Brigham Young University Prelaw Review


Racism, Opioids, Executive Order, Trump, Illicit Drugs, Implicit Bias, Drug Laws, Opioid Crisis, Opioid Epidemic, Health Crisis, Public Health, Incarceration, Drug Addiction


Within the past century, the United States attempted different legal

avenues to address drug abuse. Some of these efforts made access

to drugs punishable and illegal. Others encouraged research to look

at underlying issues of drug abuse and implement those findings.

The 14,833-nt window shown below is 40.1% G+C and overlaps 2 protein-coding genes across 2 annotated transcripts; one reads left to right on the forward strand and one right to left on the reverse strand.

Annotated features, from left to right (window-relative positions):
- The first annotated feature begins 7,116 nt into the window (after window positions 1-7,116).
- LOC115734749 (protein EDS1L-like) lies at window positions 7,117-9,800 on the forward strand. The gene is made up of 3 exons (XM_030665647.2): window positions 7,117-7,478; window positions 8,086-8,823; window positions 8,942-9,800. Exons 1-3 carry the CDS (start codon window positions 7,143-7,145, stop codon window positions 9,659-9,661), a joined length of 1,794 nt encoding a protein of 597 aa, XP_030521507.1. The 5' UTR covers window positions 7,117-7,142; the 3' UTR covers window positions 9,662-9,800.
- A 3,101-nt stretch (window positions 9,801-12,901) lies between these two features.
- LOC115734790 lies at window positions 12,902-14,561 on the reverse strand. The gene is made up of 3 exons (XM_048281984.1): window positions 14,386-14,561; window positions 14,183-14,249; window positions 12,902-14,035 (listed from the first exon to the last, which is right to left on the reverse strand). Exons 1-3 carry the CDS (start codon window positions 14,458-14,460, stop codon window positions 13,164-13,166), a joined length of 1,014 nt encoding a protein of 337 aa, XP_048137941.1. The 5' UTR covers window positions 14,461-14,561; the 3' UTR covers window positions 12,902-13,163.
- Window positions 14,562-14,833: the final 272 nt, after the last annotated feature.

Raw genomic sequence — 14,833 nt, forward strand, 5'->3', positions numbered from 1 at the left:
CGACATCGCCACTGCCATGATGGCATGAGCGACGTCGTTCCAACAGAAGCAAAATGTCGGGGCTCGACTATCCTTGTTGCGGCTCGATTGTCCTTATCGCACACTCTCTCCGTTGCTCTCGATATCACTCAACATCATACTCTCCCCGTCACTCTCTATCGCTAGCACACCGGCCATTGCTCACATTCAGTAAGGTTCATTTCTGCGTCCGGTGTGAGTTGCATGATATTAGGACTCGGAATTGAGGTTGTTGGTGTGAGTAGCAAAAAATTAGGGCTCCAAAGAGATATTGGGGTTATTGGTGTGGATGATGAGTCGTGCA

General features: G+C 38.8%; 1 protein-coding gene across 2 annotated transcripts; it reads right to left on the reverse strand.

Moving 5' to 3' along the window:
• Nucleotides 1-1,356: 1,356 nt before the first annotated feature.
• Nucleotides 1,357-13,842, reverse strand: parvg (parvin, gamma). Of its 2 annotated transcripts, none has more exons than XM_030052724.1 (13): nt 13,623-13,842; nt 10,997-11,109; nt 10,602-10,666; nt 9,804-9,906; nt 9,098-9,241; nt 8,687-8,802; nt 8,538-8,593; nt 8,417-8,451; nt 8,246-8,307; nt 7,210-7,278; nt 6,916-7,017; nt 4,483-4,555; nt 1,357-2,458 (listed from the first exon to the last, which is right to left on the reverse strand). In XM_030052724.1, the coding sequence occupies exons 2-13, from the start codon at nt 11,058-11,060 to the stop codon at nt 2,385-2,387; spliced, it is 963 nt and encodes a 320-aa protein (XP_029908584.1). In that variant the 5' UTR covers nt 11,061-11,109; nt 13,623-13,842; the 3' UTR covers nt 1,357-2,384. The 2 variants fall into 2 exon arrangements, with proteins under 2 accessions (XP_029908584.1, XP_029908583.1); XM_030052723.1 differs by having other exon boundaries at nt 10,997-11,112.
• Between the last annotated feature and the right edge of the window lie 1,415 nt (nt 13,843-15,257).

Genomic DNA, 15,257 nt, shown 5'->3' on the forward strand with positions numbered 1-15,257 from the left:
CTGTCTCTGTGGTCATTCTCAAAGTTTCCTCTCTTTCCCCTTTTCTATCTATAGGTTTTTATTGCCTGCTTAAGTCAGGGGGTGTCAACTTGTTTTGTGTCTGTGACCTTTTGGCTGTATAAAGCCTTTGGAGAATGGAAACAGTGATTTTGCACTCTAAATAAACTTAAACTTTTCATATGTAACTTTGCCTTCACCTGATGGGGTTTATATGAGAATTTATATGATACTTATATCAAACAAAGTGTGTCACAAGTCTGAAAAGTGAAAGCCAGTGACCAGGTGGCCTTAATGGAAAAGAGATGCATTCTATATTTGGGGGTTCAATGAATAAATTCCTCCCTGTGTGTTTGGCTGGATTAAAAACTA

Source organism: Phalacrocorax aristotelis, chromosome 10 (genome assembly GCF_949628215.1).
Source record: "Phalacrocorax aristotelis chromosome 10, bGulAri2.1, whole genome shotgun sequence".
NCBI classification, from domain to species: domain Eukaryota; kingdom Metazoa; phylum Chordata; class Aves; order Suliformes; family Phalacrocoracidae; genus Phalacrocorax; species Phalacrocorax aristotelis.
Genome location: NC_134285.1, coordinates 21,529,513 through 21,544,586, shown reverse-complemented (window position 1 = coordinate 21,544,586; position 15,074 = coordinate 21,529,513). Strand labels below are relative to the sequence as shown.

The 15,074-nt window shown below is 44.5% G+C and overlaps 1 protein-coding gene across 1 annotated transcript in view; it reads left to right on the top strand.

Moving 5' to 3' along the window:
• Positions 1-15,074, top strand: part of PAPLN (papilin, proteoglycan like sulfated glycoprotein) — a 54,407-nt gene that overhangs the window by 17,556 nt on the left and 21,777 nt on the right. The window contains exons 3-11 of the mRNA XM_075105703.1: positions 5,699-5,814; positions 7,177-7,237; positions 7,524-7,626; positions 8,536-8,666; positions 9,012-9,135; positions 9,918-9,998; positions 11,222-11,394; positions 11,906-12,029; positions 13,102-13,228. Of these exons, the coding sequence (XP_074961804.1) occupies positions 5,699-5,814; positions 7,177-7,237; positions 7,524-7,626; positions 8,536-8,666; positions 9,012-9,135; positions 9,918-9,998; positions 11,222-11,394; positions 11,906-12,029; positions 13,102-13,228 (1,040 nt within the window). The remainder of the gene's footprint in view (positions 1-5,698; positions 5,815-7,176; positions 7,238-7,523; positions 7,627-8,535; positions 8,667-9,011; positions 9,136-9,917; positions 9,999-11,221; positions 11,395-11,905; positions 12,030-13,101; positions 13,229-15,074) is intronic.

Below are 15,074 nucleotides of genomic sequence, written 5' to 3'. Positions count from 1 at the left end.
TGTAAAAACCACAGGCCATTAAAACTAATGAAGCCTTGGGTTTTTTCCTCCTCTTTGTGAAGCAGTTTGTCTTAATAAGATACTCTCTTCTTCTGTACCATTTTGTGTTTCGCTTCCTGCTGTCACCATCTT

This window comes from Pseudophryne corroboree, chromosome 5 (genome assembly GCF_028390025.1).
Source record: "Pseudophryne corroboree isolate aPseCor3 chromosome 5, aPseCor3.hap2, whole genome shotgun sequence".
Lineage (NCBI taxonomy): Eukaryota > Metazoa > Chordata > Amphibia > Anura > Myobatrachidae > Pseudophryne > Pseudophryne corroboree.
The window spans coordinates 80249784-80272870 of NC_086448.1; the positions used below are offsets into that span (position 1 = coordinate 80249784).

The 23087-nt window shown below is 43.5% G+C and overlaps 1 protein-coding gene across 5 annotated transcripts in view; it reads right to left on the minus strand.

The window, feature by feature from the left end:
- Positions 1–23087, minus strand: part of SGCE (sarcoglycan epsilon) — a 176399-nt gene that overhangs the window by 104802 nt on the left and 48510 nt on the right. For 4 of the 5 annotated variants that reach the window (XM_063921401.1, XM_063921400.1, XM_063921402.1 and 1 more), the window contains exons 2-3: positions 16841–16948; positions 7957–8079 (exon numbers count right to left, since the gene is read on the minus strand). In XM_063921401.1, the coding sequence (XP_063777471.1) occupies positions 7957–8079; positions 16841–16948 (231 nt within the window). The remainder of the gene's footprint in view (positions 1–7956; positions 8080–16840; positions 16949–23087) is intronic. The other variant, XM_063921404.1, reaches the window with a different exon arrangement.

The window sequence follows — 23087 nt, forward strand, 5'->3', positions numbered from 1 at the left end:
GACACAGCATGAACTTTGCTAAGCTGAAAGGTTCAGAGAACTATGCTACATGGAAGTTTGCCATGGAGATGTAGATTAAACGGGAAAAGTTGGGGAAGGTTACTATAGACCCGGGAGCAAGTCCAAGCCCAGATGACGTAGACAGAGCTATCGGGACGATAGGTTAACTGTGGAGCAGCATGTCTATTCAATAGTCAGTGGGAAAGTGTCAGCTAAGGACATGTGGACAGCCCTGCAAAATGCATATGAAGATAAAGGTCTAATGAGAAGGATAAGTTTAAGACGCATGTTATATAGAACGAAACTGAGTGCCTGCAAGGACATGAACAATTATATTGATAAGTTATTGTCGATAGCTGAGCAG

Within the past fifty years, these laws tended to treat drug addicts

as criminals instead of as persons suffering from a health crisis.

According to the FBI and Uniform Crime Reports, from the 1980’s

to the 2000’s, drug arrests rose by 1.5 million per year, while drug

usage rates stayed the same.3 The severe increase in the criminalization

and incarceration surrounding drug exploited underprivileged

minorities, specifically persons of color. Lawsuits and lobbying

brought attention to these injustices. However, a heavy bias in drugrelated

crime still persists. The penalization of drug crime historically

has been a vehicle for implicit and explicit racism.